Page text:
No. 629 - Yolla - St Joseph's Catholic Church - 'Lucky 13'

Yolla is small rural town on the Murchison Highway approximately 20 kilometres south of Wynyard. When first settled in the late 19th century it was named Camp Creek but this was changed to Yolla in 1906. The name is derived from an Aboriginal word for muttonbird.

The North West coast hinterland has lost many of its churches over the last few decades therefore Yolla is unusual in that it retains three of the four churches built at the town; all of which remain active. One of these is St Joseph’s Catholic church built in 1927.

Before the church was built Catholic Mass was held in Yolla’s Memorial Hall. Fundraising by Catholics across the district to build a church began in the early 1920’s. This enabled the purchase of two blocks of land on the main road at a cost of £85. By 1927 sufficient funds had been raised for building work to begin and a foundation stone for the church was ceremonially laid on Sunday 14 May 1927. The ceremony was led by Archbishop Dr. Barry and the parish priest, Father Fanning. The Burnie Advocate reported:

“The service was preceded by Mass in the Yolla Hall. The assemblage was one of the largest ever witnessed at Yolla, there being visitors present from the whole of the surrounding districts. Besides members of the Roman Catholic faith, a large number of members of other denominations witnessed the ceremony”.

The church was competed with 6 months and Archbishop Barry returned to Yolla for the opening ceremony. The Advocate reported:

“One of the most important functions in the history of Yolla, that of the blessing and opening of the recently constructed St. Joseph's Catholic Church, took place yesterday morning,…The day was an ideal one for the occasion, …At 11 a.m. there were fully 50 vehicles parked in front and in the vicinity of the church, many of the surrounding towns and districts of the North-West Coast being represented. Prior to the service commencing extra seating accommodation was provided from the Memorial Hall, but even this proved inadequate, and many were seated in the sacristy; others in the porch in front; while almost 100 were compelled to stand outside. There were quite 250 persons seated in the main portion of the church”.

“At 11.15 a.m. His Grace, preceded by Father Fanning, and five altar- boys, Masters Jack Holliday, Frank and Max Matthews, Gordon Carroll and Bert Jackson, emerged from the sacristy. The blessing and opening ceremony was then performed by His Grace, assisted by Father Fanning, after which Father Fanning celebrated Mass….”.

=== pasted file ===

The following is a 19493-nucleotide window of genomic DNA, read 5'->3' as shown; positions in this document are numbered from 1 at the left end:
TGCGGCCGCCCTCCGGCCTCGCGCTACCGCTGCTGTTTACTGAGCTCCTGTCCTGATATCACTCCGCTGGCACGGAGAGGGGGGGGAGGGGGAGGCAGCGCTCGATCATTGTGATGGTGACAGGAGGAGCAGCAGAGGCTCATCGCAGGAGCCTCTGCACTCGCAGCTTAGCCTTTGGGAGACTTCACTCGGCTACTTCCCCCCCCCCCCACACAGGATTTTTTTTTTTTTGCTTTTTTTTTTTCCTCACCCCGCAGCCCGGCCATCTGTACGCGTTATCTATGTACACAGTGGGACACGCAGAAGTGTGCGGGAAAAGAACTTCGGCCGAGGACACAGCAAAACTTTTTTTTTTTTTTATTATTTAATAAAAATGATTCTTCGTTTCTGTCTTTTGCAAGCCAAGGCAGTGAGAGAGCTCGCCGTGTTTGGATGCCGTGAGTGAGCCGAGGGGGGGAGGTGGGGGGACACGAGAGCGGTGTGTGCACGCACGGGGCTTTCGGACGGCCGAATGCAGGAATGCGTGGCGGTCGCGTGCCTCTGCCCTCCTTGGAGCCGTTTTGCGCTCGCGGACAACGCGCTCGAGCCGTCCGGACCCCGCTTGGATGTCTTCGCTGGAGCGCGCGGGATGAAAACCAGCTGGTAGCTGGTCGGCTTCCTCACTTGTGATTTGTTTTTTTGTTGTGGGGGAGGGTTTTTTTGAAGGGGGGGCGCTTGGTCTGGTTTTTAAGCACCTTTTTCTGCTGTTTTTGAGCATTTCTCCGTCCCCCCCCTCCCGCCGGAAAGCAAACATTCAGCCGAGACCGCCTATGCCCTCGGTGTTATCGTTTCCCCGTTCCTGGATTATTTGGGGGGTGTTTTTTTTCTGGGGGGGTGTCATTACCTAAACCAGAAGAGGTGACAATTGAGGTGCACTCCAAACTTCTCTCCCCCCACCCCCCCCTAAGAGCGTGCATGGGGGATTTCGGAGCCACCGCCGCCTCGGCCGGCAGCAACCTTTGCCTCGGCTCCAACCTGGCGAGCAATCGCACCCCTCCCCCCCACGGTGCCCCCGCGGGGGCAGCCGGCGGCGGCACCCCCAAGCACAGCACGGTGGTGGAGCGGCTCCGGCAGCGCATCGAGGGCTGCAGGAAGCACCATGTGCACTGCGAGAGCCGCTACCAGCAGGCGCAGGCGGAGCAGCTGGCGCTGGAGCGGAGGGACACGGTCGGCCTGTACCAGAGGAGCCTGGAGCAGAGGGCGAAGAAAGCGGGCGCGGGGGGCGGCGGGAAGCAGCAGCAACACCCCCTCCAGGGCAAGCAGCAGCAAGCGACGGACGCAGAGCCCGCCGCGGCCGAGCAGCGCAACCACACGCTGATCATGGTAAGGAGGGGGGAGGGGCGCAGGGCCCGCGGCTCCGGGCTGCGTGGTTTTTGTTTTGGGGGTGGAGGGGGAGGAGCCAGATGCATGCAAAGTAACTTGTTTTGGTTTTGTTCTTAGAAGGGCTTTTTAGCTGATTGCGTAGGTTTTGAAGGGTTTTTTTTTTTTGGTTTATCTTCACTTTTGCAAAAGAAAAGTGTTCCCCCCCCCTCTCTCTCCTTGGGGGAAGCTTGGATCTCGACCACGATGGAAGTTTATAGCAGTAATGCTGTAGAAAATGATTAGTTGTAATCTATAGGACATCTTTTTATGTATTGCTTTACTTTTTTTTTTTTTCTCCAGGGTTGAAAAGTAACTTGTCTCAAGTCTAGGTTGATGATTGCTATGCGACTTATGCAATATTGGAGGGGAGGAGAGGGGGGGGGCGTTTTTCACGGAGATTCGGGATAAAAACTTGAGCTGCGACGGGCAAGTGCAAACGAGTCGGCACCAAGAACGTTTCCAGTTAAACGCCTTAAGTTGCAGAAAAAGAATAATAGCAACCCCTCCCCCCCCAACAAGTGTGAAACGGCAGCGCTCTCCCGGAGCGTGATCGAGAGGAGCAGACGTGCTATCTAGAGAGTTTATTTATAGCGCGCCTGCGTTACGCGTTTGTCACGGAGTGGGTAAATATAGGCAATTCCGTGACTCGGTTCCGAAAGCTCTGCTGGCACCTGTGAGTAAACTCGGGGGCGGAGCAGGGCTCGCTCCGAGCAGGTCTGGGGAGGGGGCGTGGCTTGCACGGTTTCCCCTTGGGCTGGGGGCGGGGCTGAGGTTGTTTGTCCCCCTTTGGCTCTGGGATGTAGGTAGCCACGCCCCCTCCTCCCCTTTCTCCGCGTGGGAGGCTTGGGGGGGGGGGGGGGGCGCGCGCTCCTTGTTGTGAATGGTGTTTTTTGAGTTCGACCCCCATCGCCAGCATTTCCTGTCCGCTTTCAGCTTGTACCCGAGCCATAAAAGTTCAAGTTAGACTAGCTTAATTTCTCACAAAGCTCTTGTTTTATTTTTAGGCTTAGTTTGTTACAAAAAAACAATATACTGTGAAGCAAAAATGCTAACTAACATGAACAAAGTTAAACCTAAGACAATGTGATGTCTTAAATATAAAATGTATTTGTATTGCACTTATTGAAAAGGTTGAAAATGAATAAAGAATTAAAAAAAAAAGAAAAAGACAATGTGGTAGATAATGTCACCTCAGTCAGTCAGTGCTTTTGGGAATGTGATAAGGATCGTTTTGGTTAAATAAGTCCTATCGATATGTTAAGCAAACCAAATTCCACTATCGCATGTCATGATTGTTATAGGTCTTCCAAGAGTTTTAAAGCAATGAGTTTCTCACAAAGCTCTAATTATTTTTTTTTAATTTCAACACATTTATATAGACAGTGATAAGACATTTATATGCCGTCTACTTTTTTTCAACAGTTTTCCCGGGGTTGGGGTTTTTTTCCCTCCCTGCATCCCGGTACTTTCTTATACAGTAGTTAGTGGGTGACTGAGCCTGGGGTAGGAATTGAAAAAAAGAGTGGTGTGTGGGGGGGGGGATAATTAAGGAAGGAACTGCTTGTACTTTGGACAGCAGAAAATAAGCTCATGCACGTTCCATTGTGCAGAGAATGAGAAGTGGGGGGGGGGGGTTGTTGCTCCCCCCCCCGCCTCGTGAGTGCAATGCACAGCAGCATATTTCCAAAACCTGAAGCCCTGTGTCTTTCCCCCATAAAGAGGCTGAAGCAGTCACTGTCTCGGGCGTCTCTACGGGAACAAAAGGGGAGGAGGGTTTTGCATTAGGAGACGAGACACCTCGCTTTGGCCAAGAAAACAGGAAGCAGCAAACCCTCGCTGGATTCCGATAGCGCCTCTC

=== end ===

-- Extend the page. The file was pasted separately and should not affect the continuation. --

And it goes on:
“Following the Mass, Father Fanning addressed the congregation, and said the first expression that morning should be one of thanks to God. He had not anticipated seeing so many present…. He had been asked by a number who were evidently superstitious why he had chosen the 13th as the opening day, but it had turned out to be their lucky day…He paid a tribute to the fine work performed by the contractors, Messrs. H. Jones and Sons, of Wynyard, stating that everything in the building but the altar had been constructed by them”.

“There was a debt on the building, but he hoped after the service that this would be considerably lessened. The contract price had been £945/18/, but there had been several extras, including the addition of lead-lights and stained glass in the windows, instead of plain glass, which had cost an additional £57/11/. The altar, which had been specially constructed in Melbourne, of Tasmanian blackwood, had also cost £50: and the requisites for the altar £20. A picket fence in front of the building had been an extra which cost £21….”.

The church was designed by Father Fanning and its Romanesque style echoes the magnificent St Brigid’s Catholic Church in Wynyard that was built in 1912. St Joseph’s was constructed of bricks from the same kiln at Wynyard that were used for building St Brigid’s. The heritage listed church is one of the finest rural churches in the North West and its opening on the 13th day of the month has proved to be auspicious as the building has survived unaltered and will soon celebrate its centenary.

*All photographs used in this article are my own.

Yolla's location in North West Tasmania -


Advocate, Monday 16 May 1927, page 4
Advocate, Saturday 12 November 1927, page 4
Advocate, Monday 14 November 1927, page 4


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